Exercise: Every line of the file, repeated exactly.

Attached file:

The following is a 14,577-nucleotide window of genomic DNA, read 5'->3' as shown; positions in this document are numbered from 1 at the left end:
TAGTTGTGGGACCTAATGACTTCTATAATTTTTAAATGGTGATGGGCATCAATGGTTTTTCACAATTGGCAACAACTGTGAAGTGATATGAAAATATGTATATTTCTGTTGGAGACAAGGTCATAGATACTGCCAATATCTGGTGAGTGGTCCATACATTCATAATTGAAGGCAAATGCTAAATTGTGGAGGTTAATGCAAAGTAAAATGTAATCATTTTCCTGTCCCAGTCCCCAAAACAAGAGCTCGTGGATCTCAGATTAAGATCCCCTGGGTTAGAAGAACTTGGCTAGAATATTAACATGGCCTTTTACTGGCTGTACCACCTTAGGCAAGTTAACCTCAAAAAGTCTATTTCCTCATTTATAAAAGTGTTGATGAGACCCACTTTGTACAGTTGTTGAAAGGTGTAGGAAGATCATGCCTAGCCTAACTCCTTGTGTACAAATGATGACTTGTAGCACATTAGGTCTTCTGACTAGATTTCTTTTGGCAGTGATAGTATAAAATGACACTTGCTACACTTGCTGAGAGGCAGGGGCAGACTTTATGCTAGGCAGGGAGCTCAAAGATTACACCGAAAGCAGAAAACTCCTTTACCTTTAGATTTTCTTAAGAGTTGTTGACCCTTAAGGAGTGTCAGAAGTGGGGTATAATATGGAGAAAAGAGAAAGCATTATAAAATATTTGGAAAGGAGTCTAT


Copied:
The following is a 14,577-nucleotide window of genomic DNA, read 5'->3' as shown; positions in this document are numbered from 1 at the left end:
TAGTTGTGGGACCTAATGACTTCTATAATTTTTAAATGGTGATGGGCATCAATGGTTTTTCACAATTGGCAACAACTGTGAAGTGATATGAAAATATGTATATTTCTGTTGGAGACAAGGTCATAGATACTGCCAATATCTGGTGAGTGGTCCATACATTCATAATTGAAGGCAAATGCTAAATTGTGGAGGTTAATGCAAAGTAAAATGTAATCATTTTCCTGTCCCAGTCCCCAAAACAAGAGCTCGTGGATCTCAGATTAAGATCCCCTGGGTTAGAAGAACTTGGCTAGAATATTAACATGGCCTTTTACTGGCTGTACCACCTTAGGCAAGTTAACCTCAAAAAGTCTATTTCCTCATTTATAAAAGTGTTGATGAGACCCACTTTGTACAGTTGTTGAAAGGTGTAGGAAGATCATGCCTAGCCTAACTCCTTGTGTACAAATGATGACTTGTAGCACATTAGGTCTTCTGACTAGATTTCTTTTGGCAGTGATAGTATAAAATGACACTTGCTACACTTGCTGAGAGGCAGGGGCAGACTTTATGCTAGGCAGGGAGCTCAAAGATTACACCGAAAGCAGAAAACTCCTTTACCTTTAGATTTTCTTAAGAGTTGTTGACCCTTAAGGAGTGTCAGAAGTGGGGTATAATATGGAGAAAAGAGAAAGCATTATAAAATATTTGGAAAGGAGTCTAT